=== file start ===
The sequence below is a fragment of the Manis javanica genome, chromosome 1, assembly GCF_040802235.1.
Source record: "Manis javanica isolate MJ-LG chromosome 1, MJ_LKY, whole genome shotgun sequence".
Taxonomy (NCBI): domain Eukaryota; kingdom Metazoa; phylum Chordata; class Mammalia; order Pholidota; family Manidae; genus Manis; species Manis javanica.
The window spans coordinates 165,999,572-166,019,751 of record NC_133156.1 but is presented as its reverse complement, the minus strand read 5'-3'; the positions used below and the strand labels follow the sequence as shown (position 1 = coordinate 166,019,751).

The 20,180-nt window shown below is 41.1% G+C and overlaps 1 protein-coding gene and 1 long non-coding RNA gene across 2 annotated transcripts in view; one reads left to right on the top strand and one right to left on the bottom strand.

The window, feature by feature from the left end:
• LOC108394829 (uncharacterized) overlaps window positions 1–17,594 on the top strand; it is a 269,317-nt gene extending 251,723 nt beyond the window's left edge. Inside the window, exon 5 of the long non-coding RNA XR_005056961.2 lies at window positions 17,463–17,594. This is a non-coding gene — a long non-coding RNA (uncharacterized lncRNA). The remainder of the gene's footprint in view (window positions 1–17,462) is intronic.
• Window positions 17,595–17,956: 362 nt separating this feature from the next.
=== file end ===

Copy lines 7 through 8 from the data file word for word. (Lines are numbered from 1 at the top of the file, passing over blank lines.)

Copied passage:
• LOC108394829 (uncharacterized) overlaps window positions 1–17,594 on the top strand; it is a 269,317-nt gene extending 251,723 nt beyond the window's left edge. Inside the window, exon 5 of the long non-coding RNA XR_005056961.2 lies at window positions 17,463–17,594. This is a non-coding gene — a long non-coding RNA (uncharacterized lncRNA). The remainder of the gene's footprint in view (window positions 1–17,462) is intronic.
• Window positions 17,595–17,956: 362 nt separating this feature from the next.